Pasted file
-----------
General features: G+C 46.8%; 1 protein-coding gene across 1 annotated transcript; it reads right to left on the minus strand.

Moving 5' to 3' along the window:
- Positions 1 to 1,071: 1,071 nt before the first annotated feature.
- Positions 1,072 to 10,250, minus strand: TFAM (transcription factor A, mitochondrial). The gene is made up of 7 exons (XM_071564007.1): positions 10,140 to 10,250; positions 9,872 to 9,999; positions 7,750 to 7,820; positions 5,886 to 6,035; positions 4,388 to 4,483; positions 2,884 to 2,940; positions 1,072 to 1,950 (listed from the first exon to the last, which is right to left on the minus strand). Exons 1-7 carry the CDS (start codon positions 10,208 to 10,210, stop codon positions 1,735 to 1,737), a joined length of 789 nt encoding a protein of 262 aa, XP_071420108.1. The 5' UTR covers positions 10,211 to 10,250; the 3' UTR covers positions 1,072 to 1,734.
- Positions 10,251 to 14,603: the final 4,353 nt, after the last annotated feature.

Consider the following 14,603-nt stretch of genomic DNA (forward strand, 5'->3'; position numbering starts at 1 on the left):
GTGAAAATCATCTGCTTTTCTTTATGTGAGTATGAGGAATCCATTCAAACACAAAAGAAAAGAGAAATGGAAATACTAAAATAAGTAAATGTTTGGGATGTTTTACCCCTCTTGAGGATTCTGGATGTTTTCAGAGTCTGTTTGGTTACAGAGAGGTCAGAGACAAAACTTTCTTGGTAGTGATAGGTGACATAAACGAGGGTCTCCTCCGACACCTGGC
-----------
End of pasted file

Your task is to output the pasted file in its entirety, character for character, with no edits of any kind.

General features: G+C 46.8%; 1 protein-coding gene across 1 annotated transcript; it reads right to left on the minus strand.

Moving 5' to 3' along the window:
- Positions 1 to 1,071: 1,071 nt before the first annotated feature.
- Positions 1,072 to 10,250, minus strand: TFAM (transcription factor A, mitochondrial). The gene is made up of 7 exons (XM_071564007.1): positions 10,140 to 10,250; positions 9,872 to 9,999; positions 7,750 to 7,820; positions 5,886 to 6,035; positions 4,388 to 4,483; positions 2,884 to 2,940; positions 1,072 to 1,950 (listed from the first exon to the last, which is right to left on the minus strand). Exons 1-7 carry the CDS (start codon positions 10,208 to 10,210, stop codon positions 1,735 to 1,737), a joined length of 789 nt encoding a protein of 262 aa, XP_071420108.1. The 5' UTR covers positions 10,211 to 10,250; the 3' UTR covers positions 1,072 to 1,734.
- Positions 10,251 to 14,603: the final 4,353 nt, after the last annotated feature.

Consider the following 14,603-nt stretch of genomic DNA (forward strand, 5'->3'; position numbering starts at 1 on the left):
GTGAAAATCATCTGCTTTTCTTTATGTGAGTATGAGGAATCCATTCAAACACAAAAGAAAAGAGAAATGGAAATACTAAAATAAGTAAATGTTTGGGATGTTTTACCCCTCTTGAGGATTCTGGATGTTTTCAGAGTCTGTTTGGTTACAGAGAGGTCAGAGACAAAACTTTCTTGGTAGTGATAGGTGACATAAACGAGGGTCTCCTCCGACACCTGGC